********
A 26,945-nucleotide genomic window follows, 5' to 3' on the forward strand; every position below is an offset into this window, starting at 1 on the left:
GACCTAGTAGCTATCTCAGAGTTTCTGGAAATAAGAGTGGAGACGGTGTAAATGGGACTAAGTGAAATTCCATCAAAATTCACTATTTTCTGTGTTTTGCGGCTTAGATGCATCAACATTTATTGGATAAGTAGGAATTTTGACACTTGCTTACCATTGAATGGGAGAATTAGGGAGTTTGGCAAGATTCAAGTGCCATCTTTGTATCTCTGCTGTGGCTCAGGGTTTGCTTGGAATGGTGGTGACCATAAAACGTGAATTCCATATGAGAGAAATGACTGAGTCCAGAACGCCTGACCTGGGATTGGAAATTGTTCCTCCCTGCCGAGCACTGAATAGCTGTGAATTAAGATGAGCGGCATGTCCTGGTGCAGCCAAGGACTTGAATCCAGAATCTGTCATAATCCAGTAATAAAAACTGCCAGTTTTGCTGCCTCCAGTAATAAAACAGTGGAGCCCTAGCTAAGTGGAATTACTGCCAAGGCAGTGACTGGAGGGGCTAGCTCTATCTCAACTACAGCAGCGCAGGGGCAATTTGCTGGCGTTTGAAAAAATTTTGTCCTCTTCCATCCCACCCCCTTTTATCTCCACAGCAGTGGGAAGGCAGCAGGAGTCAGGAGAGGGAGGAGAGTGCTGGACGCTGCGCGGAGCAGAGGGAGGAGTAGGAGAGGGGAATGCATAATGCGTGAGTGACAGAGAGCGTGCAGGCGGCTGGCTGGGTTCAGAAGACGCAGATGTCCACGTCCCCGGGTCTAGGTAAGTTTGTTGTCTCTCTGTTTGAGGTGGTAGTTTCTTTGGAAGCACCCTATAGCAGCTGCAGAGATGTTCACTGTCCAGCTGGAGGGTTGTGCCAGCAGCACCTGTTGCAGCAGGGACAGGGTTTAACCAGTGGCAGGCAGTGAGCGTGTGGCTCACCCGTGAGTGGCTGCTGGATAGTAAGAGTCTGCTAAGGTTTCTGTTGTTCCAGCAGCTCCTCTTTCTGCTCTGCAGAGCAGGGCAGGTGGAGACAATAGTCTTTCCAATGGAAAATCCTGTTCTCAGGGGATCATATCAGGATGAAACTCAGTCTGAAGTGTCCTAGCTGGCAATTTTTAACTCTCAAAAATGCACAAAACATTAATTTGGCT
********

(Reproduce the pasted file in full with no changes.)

A 26,945-nucleotide genomic window follows, 5' to 3' on the forward strand; every position below is an offset into this window, starting at 1 on the left:
GACCTAGTAGCTATCTCAGAGTTTCTGGAAATAAGAGTGGAGACGGTGTAAATGGGACTAAGTGAAATTCCATCAAAATTCACTATTTTCTGTGTTTTGCGGCTTAGATGCATCAACATTTATTGGATAAGTAGGAATTTTGACACTTGCTTACCATTGAATGGGAGAATTAGGGAGTTTGGCAAGATTCAAGTGCCATCTTTGTATCTCTGCTGTGGCTCAGGGTTTGCTTGGAATGGTGGTGACCATAAAACGTGAATTCCATATGAGAGAAATGACTGAGTCCAGAACGCCTGACCTGGGATTGGAAATTGTTCCTCCCTGCCGAGCACTGAATAGCTGTGAATTAAGATGAGCGGCATGTCCTGGTGCAGCCAAGGACTTGAATCCAGAATCTGTCATAATCCAGTAATAAAAACTGCCAGTTTTGCTGCCTCCAGTAATAAAACAGTGGAGCCCTAGCTAAGTGGAATTACTGCCAAGGCAGTGACTGGAGGGGCTAGCTCTATCTCAACTACAGCAGCGCAGGGGCAATTTGCTGGCGTTTGAAAAAATTTTGTCCTCTTCCATCCCACCCCCTTTTATCTCCACAGCAGTGGGAAGGCAGCAGGAGTCAGGAGAGGGAGGAGAGTGCTGGACGCTGCGCGGAGCAGAGGGAGGAGTAGGAGAGGGGAATGCATAATGCGTGAGTGACAGAGAGCGTGCAGGCGGCTGGCTGGGTTCAGAAGACGCAGATGTCCACGTCCCCGGGTCTAGGTAAGTTTGTTGTCTCTCTGTTTGAGGTGGTAGTTTCTTTGGAAGCACCCTATAGCAGCTGCAGAGATGTTCACTGTCCAGCTGGAGGGTTGTGCCAGCAGCACCTGTTGCAGCAGGGACAGGGTTTAACCAGTGGCAGGCAGTGAGCGTGTGGCTCACCCGTGAGTGGCTGCTGGATAGTAAGAGTCTGCTAAGGTTTCTGTTGTTCCAGCAGCTCCTCTTTCTGCTCTGCAGAGCAGGGCAGGTGGAGACAATAGTCTTTCCAATGGAAAATCCTGTTCTCAGGGGATCATATCAGGATGAAACTCAGTCTGAAGTGTCCTAGCTGGCAATTTTTAACTCTCAAAAATGCACAAAACATTAATTTGGCT